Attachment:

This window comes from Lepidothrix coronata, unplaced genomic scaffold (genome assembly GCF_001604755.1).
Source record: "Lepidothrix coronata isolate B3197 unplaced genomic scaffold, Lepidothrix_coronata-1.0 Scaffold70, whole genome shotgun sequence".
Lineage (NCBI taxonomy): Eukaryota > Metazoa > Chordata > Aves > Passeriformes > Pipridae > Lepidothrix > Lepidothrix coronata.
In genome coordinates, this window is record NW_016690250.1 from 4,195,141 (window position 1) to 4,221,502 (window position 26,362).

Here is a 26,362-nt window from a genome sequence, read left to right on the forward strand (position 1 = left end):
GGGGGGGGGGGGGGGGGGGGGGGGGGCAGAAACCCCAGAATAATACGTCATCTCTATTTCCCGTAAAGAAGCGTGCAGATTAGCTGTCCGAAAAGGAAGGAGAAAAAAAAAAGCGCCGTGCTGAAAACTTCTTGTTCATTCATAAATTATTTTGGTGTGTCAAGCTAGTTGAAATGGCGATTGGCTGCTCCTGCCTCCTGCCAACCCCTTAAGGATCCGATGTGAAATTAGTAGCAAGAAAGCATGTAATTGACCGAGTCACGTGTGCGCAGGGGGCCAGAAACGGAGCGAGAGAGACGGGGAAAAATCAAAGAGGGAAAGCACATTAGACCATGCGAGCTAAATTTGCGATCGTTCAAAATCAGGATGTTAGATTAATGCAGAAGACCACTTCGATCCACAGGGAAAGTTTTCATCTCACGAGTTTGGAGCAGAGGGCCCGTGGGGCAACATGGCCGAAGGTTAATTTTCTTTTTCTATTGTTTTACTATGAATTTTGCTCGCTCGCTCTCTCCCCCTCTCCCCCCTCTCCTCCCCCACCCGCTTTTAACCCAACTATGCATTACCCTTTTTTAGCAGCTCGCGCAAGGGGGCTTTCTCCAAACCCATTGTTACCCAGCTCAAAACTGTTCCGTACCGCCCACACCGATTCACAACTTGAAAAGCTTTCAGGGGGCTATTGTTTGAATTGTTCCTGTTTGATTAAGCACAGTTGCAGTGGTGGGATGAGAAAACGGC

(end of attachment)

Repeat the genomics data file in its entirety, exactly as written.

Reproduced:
This window comes from Lepidothrix coronata, unplaced genomic scaffold (genome assembly GCF_001604755.1).
Source record: "Lepidothrix coronata isolate B3197 unplaced genomic scaffold, Lepidothrix_coronata-1.0 Scaffold70, whole genome shotgun sequence".
Lineage (NCBI taxonomy): Eukaryota > Metazoa > Chordata > Aves > Passeriformes > Pipridae > Lepidothrix > Lepidothrix coronata.
In genome coordinates, this window is record NW_016690250.1 from 4,195,141 (window position 1) to 4,221,502 (window position 26,362).

Here is a 26,362-nt window from a genome sequence, read left to right on the forward strand (position 1 = left end):
GGGGGGGGGGGGGGGGGGGGGGGGGGCAGAAACCCCAGAATAATACGTCATCTCTATTTCCCGTAAAGAAGCGTGCAGATTAGCTGTCCGAAAAGGAAGGAGAAAAAAAAAAGCGCCGTGCTGAAAACTTCTTGTTCATTCATAAATTATTTTGGTGTGTCAAGCTAGTTGAAATGGCGATTGGCTGCTCCTGCCTCCTGCCAACCCCTTAAGGATCCGATGTGAAATTAGTAGCAAGAAAGCATGTAATTGACCGAGTCACGTGTGCGCAGGGGGCCAGAAACGGAGCGAGAGAGACGGGGAAAAATCAAAGAGGGAAAGCACATTAGACCATGCGAGCTAAATTTGCGATCGTTCAAAATCAGGATGTTAGATTAATGCAGAAGACCACTTCGATCCACAGGGAAAGTTTTCATCTCACGAGTTTGGAGCAGAGGGCCCGTGGGGCAACATGGCCGAAGGTTAATTTTCTTTTTCTATTGTTTTACTATGAATTTTGCTCGCTCGCTCTCTCCCCCTCTCCCCCCTCTCCTCCCCCACCCGCTTTTAACCCAACTATGCATTACCCTTTTTTAGCAGCTCGCGCAAGGGGGCTTTCTCCAAACCCATTGTTACCCAGCTCAAAACTGTTCCGTACCGCCCACACCGATTCACAACTTGAAAAGCTTTCAGGGGGCTATTGTTTGAATTGTTCCTGTTTGATTAAGCACAGTTGCAGTGGTGGGATGAGAAAACGGC